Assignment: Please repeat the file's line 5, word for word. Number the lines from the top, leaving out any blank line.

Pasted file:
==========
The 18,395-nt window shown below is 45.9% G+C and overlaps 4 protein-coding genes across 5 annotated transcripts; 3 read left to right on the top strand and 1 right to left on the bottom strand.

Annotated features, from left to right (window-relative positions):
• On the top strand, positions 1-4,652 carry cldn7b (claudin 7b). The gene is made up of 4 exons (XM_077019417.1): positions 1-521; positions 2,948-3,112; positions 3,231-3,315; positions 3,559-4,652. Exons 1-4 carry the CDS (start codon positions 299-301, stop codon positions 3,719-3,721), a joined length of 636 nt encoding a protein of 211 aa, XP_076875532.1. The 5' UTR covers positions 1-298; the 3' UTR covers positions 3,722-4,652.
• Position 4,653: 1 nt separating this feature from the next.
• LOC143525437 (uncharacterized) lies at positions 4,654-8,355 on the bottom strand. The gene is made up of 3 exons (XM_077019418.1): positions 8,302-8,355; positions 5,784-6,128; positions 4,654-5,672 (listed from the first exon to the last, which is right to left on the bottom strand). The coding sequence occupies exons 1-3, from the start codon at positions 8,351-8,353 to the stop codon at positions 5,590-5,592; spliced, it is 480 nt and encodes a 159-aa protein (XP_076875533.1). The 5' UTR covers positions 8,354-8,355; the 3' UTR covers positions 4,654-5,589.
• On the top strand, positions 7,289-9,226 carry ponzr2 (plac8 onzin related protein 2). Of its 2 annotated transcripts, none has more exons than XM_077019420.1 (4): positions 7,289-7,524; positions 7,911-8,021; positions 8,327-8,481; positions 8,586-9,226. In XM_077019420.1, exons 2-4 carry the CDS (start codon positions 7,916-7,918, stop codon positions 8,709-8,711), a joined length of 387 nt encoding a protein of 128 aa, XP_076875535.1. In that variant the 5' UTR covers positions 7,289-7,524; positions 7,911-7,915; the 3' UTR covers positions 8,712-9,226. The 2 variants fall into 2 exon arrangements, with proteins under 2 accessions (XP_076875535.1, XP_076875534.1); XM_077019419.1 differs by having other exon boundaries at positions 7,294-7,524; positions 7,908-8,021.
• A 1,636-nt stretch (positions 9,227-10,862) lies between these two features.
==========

• LOC143525437 (uncharacterized) lies at positions 4,654-8,355 on the bottom strand. The gene is made up of 3 exons (XM_077019418.1): positions 8,302-8,355; positions 5,784-6,128; positions 4,654-5,672 (listed from the first exon to the last, which is right to left on the bottom strand). The coding sequence occupies exons 1-3, from the start codon at positions 8,351-8,353 to the stop codon at positions 5,590-5,592; spliced, it is 480 nt and encodes a 159-aa protein (XP_076875533.1). The 5' UTR covers positions 8,354-8,355; the 3' UTR covers positions 4,654-5,589.